Inspired by the latest James Bond movie, U.S. Rep. John Tierney (D-Mass) is pushing a bill that would require all U.S. handgun manufacturers to include "personalization technology" in their weapons.
The Personalized Handgun Safety Act of 2013 (H.R. 2005) would mandate that all newly manufactured handguns be "personalized" within two years, offering a modern-day solution to the persistent problem of gun violence.
The bill would also require that existing weapons be retrofitted with the technology within in three years before they could be sold.
Tierney said the technology would allow weapons to "recognize" their owners -- or others authorized to fire them -- and could prevent accidents that claim the lives of thousands, including small children, every year.
In a statement, Tierney cited the case of a 6-year-old in New Jersey who last month accidentally shot and killed a 4-year-old child.
"Accidents like this are not as rare as we want to believe, and they are preventable," Tierney said. "Whether a gun owner or not, an NRA member or not, we should be able to agree on gun safety measures that will make our families and communities safer. This technology needs to be put into action."
Tierney said he got the idea for the bill from the latest James Bond film, Skyfall. In it, Bond escapes death when his handgun, which is equipped with technology that recognizes him as its owner, becomes inoperable when a bad guy picks it up.
"This technology, however, isn't just for the movies -- it's a reality," Tierney said.
Under development for more than a dozen years, "personalization technology, better known as "smart gun technology" could use a person's unique grip, fingerprints or an RFID chip to disable the gun's hammer, firing pin or trigger.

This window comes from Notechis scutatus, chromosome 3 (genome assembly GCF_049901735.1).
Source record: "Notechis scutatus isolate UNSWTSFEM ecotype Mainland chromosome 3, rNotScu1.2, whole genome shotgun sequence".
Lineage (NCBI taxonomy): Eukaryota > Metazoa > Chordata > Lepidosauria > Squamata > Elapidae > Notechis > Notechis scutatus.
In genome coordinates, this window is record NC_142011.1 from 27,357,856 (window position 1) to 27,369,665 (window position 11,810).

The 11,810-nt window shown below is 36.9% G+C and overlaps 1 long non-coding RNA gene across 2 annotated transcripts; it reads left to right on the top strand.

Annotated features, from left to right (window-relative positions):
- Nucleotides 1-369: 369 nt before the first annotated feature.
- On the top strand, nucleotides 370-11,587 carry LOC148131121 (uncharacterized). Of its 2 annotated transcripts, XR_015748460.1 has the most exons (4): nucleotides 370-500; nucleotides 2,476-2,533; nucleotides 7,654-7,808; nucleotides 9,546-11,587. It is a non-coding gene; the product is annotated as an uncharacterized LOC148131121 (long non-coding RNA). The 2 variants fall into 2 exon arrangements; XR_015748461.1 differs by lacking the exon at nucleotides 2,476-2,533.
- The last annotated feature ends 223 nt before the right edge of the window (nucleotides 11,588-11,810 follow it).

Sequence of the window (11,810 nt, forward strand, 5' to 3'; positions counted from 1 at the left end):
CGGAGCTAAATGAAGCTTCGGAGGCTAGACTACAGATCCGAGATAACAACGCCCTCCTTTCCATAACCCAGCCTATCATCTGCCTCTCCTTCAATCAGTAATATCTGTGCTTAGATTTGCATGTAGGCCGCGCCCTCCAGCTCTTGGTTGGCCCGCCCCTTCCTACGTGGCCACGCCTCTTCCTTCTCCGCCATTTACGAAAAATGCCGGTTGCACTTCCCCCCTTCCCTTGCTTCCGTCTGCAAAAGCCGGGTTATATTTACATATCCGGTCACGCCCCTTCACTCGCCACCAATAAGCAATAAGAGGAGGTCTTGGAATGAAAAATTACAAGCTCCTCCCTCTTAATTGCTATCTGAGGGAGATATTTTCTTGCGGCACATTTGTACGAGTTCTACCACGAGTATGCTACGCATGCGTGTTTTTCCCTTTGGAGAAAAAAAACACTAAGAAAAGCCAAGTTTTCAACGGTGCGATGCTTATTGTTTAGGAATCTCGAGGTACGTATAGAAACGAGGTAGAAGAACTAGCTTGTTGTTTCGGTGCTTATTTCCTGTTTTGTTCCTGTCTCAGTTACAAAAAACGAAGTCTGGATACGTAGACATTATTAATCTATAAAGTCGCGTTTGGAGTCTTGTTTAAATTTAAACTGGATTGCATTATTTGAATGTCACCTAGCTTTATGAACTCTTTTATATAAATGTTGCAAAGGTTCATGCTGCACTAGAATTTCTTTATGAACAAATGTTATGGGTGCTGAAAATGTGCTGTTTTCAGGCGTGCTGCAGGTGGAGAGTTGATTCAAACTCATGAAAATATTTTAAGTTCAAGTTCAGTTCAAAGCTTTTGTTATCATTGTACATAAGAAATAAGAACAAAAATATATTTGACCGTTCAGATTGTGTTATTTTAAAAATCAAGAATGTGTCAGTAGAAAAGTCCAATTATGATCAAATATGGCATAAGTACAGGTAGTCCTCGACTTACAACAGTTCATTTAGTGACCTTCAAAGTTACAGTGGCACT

Jim Wallace, executive director of the Massachusetts Gun Owners Action League, the official state association of the National Rifle Association, said he knows of no gun owners who would want smart gun technology on their weapons.
"It's a little bit disingenuous for a congressman like Tierney to be giving us examples on how to fix issues when he virtually knows nothing about firearms, nothing about the firearms industry and nothing about firearms owners," Wallace said. "Are there any legitimate gun owners who are calling for this technology for safety? I haven't heard of one."
Wallace said any technology that may impede the proper function of a weapon is a problem. He pointed to the fact that any integrated processer technology would also require a battery of some kind, which could pose a system failure if it lost power.
"Also, if I happen to be carrying in public and something happens to me, that means no one else can use my firearm in their defense," he said. "Sometimes when ideas like this come up, my first response is, try it on law enforcement first. If they don't like it, then why should we take it."
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